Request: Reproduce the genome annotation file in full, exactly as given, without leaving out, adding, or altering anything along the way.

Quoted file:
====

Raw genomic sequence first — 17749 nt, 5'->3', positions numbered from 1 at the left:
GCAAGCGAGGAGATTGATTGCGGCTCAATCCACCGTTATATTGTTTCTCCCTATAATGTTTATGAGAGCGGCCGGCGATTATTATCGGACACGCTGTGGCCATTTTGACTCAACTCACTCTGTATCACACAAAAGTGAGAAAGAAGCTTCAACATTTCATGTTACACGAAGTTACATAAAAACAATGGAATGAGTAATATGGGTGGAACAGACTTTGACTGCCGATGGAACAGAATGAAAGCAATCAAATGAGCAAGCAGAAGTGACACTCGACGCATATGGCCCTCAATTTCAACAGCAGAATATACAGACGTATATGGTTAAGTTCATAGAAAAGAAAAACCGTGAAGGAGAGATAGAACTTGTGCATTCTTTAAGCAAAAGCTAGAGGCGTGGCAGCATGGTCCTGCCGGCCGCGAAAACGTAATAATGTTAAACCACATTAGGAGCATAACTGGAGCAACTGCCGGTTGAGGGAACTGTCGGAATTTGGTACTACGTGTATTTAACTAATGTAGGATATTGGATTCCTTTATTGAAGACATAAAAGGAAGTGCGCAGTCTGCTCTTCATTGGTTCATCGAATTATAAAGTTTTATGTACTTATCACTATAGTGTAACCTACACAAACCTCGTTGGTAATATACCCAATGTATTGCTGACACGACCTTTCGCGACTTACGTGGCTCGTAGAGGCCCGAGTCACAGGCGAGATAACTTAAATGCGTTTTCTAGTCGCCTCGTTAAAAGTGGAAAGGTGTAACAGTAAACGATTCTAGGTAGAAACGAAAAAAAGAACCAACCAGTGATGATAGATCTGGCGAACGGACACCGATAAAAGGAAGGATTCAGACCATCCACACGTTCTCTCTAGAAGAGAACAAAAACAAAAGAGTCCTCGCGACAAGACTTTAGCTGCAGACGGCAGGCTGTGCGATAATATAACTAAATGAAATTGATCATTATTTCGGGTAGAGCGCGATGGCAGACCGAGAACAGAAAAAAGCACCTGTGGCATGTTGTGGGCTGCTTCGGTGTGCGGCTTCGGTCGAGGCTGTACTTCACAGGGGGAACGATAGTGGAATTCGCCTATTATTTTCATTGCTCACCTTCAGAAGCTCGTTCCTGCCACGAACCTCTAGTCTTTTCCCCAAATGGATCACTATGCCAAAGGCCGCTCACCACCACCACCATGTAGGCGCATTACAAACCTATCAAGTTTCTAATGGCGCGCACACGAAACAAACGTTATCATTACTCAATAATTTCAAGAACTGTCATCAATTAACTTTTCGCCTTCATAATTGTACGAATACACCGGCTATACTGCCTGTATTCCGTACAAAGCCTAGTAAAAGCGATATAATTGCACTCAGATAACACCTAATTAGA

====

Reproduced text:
Raw genomic sequence first — 17749 nt, 5'->3', positions numbered from 1 at the left:
GCAAGCGAGGAGATTGATTGCGGCTCAATCCACCGTTATATTGTTTCTCCCTATAATGTTTATGAGAGCGGCCGGCGATTATTATCGGACACGCTGTGGCCATTTTGACTCAACTCACTCTGTATCACACAAAAGTGAGAAAGAAGCTTCAACATTTCATGTTACACGAAGTTACATAAAAACAATGGAATGAGTAATATGGGTGGAACAGACTTTGACTGCCGATGGAACAGAATGAAAGCAATCAAATGAGCAAGCAGAAGTGACACTCGACGCATATGGCCCTCAATTTCAACAGCAGAATATACAGACGTATATGGTTAAGTTCATAGAAAAGAAAAACCGTGAAGGAGAGATAGAACTTGTGCATTCTTTAAGCAAAAGCTAGAGGCGTGGCAGCATGGTCCTGCCGGCCGCGAAAACGTAATAATGTTAAACCACATTAGGAGCATAACTGGAGCAACTGCCGGTTGAGGGAACTGTCGGAATTTGGTACTACGTGTATTTAACTAATGTAGGATATTGGATTCCTTTATTGAAGACATAAAAGGAAGTGCGCAGTCTGCTCTTCATTGGTTCATCGAATTATAAAGTTTTATGTACTTATCACTATAGTGTAACCTACACAAACCTCGTTGGTAATATACCCAATGTATTGCTGACACGACCTTTCGCGACTTACGTGGCTCGTAGAGGCCCGAGTCACAGGCGAGATAACTTAAATGCGTTTTCTAGTCGCCTCGTTAAAAGTGGAAAGGTGTAACAGTAAACGATTCTAGGTAGAAACGAAAAAAAGAACCAACCAGTGATGATAGATCTGGCGAACGGACACCGATAAAAGGAAGGATTCAGACCATCCACACGTTCTCTCTAGAAGAGAACAAAAACAAAAGAGTCCTCGCGACAAGACTTTAGCTGCAGACGGCAGGCTGTGCGATAATATAACTAAATGAAATTGATCATTATTTCGGGTAGAGCGCGATGGCAGACCGAGAACAGAAAAAAGCACCTGTGGCATGTTGTGGGCTGCTTCGGTGTGCGGCTTCGGTCGAGGCTGTACTTCACAGGGGGAACGATAGTGGAATTCGCCTATTATTTTCATTGCTCACCTTCAGAAGCTCGTTCCTGCCACGAACCTCTAGTCTTTTCCCCAAATGGATCACTATGCCAAAGGCCGCTCACCACCACCACCATGTAGGCGCATTACAAACCTATCAAGTTTCTAATGGCGCGCACACGAAACAAACGTTATCATTACTCAATAATTTCAAGAACTGTCATCAATTAACTTTTCGCCTTCATAATTGTACGAATACACCGGCTATACTGCCTGTATTCCGTACAAAGCCTAGTAAAAGCGATATAATTGCACTCAGATAACACCTAATTAGA